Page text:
Feature: The Dutch teenager preparing for IndyCar step

There is a new kid in the NTT IndyCar Series town. Rinus van Kalmthout, better known to American motorsports fans as Rinus VeeKay, has taken the Road To Indy ladder by storm and his baptism of fire with the ‘big boys’ of American open wheel racing now awaits.

IndyCar has turned to youth in recent years, with the likes of Patricio O’Ward and Colton Herta, and at just 19 years, six months and four days old when next year’s St. Petersburg season-opener rolls around VeeKay will be one of IndyCar’s youngest representatives.

VeeKay has signed with Ed Carpenter Racing after rising through the Road To Indy single-seater ladder, an unusual career path for a European racer.

It was late 2016 when a then 16-year-old Rinus, supported by father Marijn and mother Evelien, decided to make a hop across the Atlantic.

Born in Hoofddorp, The Netherlands, VeeKay was always close to one of Europe’s finest old-school racing tracks, with the dune-surrounded Circuit Zandvoort only a handful of miles down the road. But whereas many European, motorsport-loving children dream of a career in Formula 1, VeeKay had a different career path in mind, one he decided to pursue when it became clear there was a building interest coming from the United States, in an attempt to emulate two-time Indianapolis 500-winning compatriot Arie Luyendyk.

Tied to the Pabst Racing effort for his first US season, handling a USF2000 car, VeeKay managed to score a double podium finish in what was his first ever auto race weekend, climbing the first step of the Road To Indy ladder. VeeKay’s first two victories in the series were achieved only three months later, at the legendary Road America race track. Mid-2017 VeeKay was already an established name in the RTI programme.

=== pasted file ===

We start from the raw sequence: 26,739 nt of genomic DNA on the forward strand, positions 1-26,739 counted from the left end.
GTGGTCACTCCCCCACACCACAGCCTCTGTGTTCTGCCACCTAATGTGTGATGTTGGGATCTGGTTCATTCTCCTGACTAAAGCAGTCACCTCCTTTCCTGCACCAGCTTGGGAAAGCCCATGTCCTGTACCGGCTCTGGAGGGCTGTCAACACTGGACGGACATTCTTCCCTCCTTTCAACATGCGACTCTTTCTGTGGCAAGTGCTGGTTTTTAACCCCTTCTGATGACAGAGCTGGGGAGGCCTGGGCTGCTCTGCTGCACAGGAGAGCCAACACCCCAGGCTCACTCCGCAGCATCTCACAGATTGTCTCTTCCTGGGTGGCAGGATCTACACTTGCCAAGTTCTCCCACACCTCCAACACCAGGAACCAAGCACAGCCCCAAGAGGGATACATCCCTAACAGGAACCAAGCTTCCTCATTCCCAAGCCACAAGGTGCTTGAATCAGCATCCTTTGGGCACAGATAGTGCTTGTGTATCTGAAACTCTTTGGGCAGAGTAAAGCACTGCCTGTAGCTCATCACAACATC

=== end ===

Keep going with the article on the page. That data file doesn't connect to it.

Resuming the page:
After a season-long battle with fellow prodigy Oliver Askew, four years his senior, VeeKay had to settle for second in the 2017 USF2000 season. His three wins, one pole position, three fastest laps and 12 podium finishes out of 14 starts made Augie Pabst’s fellow Road To Indy team principals aware of the Dutch teenager, who was playfully handed the nickname ‘Rocket Rinus’ back in his native Holland.

Attending an Asian winter racing series to hone his race craft, VeeKay rightfully stepped up to the second tier of the Road To Indy programme as Ricardo Juncos offered a one-year deal for the 2018 Pro Mazda Series season.

Another year-long battle with the aforementioned Askew unfolded, and this time VeeKay emerged on top, thus claiming his first auto racing championship aged just 18. VeeKay dominated the Pro Mazda season with seven victories out of 15 starts, the highlight a five-race win streak in the sumer.

Thanks to those performances, VeeKay gained a following, as his boyhood hero and nowadays IndyCar race official Luyendyk often visited the Juncos Racing garage for a chat. VeeKay repeatedly cited Luyendyk as one of his most important life and professional coaches, while VeeKay’s parents and older sister always remained the teenager’s main sources of information and support.

For the 2019 season, VeeKay stepped up once again, remaining loyal to Juncos, this time to compete in the Indy Lights series, the top tier of the Road To Indy ladder – the next and final step is seen as a ride in the NTT IndyCar Series.

Part of those preparations included participating in the Asian Formula Three Winter Series, pitching VeeKay against several leading predominantly European-based racers. Among the list of entrants was then Red Bull-backed Dan Ticktum, Renault protégés Ye Yifei and Christian Lundgaard, along with Ralf Schumacher’s son David.

Nevertheless, out of nine races, VeeKay tasted victory four times, with an additional four podium finishes, to win a second auto racing championship within a five-month time frame.

The 2019 Indy Lights series season kicked off in spectacular fashion as rookie drivers and main rivals VeeKay and Askew clashed during the opening lap of the first weekend’s second race on the streets of St. Petersburg, FL. Whereas Askew had to park his stricken car, VeeKay went on to win the Indy Lights race.

A season-long battle between Askew and VeeKay saw the former end up on top, as the American edged out his Dutch opponent with a 21-point advantage at the end of the season. From 18 races, the pair clinched 13 wins, six of those captured by VeeKay. Missing out on the title meant missing out on scholarship money but there was still a prize for VeeKay in the form of tests with Ed Carpenter Racing.

The oval-racing team boss was suitably convinced in VeeKay’s ability, and the next talent off the Road To IndyCar ladder will join the highest level in 2020.